Is it ethical to punch a Nazi?
I’m not a person who ever feels “nostalgic” for a simpler time in history. But lately I’ve been wondering how it must have felt in 1945, right after the soldiers came home from Europe.
Back then, Americans were largely racist and sexist, but from sea to shining sea, everyone had at least one thing in common — a passionate hatred for the Nazis. It wasn’t a very positive unifier, but it was effective, and I envy that.
Today, white Aryan sentiment has been reborn and popularized by a few very loud voices.
One of the loudest is Richard Spencer, who coined the term “alt-right” and leads the modern white nationalist movement. Spencer quickly became a household name during Trump’s inauguration, when he was sucker punched in the face on live TV, twice.
And just last week, riots broke out at UC Berkeley where prominent Breitbart editor, Milo Yiannopoulos, was scheduled to speak.
The sum of these events brings us to one essential question: Is it okay, ethically, to punch a Nazi?
Kicking Nazi ass is as American as apple pie. Our movies, videogames and even comic books all depict the badass heroism that comes with winning World War II again and again. But history alone doesn’t provide justification for punching Nazis.
There’s an Italian proverb that goes, “It is no time to be playing chess when the house is on fire.” This saying has been used many a time to describe politics, commonly in some variation of: “Democrats are still playing chess while the Republicans burn the house down.”
But this is bigger than a two-party system no longer capable of accurately representing 318 million Americans. This is not Democrat versus Republican, this is Americans versus Nazis.
Nazism is the equivalent of setting the house on fire. Those of us who were playing chess, who were doing our best to play by the rules and believe that the democratic system will protect us are now sitting in a smoldering house.
I do not think we can afford to keep playing chess. If we as a society continue to ignore the fires the white nationalists are setting, we all know exactly how this will end. So how do we stand up and stop it before it gets too far? That brings us back to the original question.
On the one hand, some might justify punching Nazis because they (in many literal and nonliteral ways) have set our house on fire, and so the rules of chess are of little concern right now. There’s that.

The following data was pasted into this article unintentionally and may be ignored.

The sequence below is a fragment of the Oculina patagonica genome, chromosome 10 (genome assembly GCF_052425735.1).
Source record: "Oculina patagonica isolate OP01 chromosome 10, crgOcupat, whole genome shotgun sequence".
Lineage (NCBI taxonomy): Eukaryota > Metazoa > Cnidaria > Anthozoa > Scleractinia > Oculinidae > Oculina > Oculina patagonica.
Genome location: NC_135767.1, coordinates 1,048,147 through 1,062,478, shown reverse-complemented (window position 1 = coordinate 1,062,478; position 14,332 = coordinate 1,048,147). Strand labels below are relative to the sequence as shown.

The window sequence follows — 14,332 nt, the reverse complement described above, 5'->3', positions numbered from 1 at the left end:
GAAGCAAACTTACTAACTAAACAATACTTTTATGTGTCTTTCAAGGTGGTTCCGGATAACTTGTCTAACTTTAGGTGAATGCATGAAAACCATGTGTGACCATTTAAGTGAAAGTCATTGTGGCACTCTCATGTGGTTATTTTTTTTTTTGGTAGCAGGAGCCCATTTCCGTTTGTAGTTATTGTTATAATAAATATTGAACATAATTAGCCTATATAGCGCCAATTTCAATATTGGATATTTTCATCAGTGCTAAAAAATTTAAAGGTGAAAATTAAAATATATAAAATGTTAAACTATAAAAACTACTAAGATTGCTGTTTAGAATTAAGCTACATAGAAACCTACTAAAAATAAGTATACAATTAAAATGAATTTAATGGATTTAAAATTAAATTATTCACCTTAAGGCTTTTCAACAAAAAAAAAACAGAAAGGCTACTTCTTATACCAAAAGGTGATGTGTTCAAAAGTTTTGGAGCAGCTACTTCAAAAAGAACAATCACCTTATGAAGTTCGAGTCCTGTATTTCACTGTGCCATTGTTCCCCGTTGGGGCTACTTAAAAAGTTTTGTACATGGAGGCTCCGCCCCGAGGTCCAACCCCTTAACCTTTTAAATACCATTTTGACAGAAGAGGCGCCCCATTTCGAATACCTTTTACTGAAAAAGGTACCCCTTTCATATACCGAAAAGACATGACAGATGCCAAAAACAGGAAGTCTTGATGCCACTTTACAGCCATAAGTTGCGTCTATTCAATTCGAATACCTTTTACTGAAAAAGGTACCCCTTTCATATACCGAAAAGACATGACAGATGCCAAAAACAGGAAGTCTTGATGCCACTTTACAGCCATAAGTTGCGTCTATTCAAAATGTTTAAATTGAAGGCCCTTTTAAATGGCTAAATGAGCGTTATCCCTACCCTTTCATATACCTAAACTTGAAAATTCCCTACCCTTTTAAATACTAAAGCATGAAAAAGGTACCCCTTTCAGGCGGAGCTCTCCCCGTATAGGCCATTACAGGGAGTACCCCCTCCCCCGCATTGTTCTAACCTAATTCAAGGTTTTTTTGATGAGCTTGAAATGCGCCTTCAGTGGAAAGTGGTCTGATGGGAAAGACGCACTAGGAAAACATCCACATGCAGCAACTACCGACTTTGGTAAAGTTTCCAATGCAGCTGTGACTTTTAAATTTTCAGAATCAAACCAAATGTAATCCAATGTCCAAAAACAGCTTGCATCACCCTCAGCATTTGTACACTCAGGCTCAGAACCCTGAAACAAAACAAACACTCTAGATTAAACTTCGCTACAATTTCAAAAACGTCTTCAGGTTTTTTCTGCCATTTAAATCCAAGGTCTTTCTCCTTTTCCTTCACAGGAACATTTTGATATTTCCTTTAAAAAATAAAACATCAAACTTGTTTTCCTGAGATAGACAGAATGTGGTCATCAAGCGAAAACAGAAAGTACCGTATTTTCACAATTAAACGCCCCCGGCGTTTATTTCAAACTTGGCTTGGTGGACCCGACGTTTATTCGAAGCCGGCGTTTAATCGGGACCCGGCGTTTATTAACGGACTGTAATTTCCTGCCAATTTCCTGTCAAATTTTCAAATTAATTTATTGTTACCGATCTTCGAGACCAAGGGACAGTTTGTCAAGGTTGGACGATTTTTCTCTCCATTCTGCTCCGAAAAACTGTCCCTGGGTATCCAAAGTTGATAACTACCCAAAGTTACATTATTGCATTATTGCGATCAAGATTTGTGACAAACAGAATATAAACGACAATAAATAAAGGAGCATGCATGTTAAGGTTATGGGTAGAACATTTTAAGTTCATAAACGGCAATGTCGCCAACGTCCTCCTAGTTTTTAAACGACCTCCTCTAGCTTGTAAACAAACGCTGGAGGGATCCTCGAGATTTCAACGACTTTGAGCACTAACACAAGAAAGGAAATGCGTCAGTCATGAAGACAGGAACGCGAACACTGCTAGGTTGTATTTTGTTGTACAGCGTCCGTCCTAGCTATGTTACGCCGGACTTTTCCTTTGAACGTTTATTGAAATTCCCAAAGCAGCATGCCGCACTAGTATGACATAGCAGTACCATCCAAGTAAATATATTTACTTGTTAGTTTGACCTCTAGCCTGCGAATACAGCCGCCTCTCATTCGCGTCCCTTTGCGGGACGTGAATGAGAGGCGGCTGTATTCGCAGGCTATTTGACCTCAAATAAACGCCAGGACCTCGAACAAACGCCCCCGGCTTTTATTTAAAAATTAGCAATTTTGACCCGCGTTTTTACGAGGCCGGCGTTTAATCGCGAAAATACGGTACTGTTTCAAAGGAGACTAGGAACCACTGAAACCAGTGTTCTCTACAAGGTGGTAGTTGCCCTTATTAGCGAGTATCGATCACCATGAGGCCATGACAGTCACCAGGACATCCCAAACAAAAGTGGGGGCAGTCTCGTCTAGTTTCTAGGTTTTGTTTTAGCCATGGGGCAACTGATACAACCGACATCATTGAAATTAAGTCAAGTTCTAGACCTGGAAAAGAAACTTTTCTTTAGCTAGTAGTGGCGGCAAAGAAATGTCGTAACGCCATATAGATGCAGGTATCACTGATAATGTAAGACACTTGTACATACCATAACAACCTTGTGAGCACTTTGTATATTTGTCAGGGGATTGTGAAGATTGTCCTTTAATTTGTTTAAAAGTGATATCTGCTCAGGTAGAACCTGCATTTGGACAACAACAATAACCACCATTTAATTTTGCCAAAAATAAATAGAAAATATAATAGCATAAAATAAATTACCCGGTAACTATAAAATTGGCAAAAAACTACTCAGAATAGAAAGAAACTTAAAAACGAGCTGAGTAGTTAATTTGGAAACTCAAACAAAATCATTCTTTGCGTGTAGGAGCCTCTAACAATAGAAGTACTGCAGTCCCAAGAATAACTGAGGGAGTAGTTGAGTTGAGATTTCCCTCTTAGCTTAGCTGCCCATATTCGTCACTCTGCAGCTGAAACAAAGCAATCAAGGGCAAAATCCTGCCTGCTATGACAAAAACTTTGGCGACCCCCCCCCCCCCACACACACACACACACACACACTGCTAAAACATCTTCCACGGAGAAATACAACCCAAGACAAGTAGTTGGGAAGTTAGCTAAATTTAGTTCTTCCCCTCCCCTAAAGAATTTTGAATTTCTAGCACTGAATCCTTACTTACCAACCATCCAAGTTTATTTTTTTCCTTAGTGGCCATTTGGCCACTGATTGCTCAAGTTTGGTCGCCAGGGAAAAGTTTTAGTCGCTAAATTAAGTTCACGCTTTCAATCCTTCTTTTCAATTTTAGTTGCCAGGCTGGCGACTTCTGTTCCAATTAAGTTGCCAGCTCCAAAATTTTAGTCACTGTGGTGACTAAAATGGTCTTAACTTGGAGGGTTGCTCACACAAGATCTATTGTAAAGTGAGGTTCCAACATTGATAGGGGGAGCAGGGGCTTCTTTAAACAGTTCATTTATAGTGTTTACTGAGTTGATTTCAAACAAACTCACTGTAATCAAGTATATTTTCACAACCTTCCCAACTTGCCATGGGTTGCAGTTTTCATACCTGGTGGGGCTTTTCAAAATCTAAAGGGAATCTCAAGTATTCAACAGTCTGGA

But then I remember another quote, spoken by a woman who had practically as much impact on my childhood as my mother, J.K. Rowling.
In 2015, a petition was signed in England to ban Trump from the country on the (solid) grounds that his politics were hateful and unwelcome.
Rowling, an active (albeit not very radical) advocate for women’s rights, spoke out against this petition. She said that while she considers Trump offensive, he should not be banned from the country because, “His freedom to speak protects my freedom to call him a bigot.”
Those words hit me like a brick.
Rowling continues, “If you seek the removal of freedoms from an opponent simply on the grounds that they have offended you, you have crossed a line to stand along tyrants who imprison, torture and kill on exactly the same justification.”
If I prevent someone from speaking because I think they are being hateful and offensive, they have every right to do the same to me, on the same premise.
The nation has become so deeply divided that we often offend each other before we have the chance to communicate. The left is offended by discriminatory speech, and the right is offended by the left’s desire to be politically correct.
Our freedom of speech is the solitary stitch holding this mess of a nation together. Without it, we would have been reduced to a violent, post-apocalyptic wasteland by now.
So on the other hand, we can’t punch Nazis because we have no defense when they punch us back and we risk cutting that last stitch.
Ultimately, I can’t say I have the answer here. I’m not sure there is one.
What I know is that we can’t simply wait for neo-Nazism to go away, because it won’t. And so I’d like to encourage everyone to make 2017 the new 1945.
The government is a mess, but we don’t have to be. Settling our differences is not going to be easy, so let’s start with our most basic common ground: No one likes Nazis. Deal?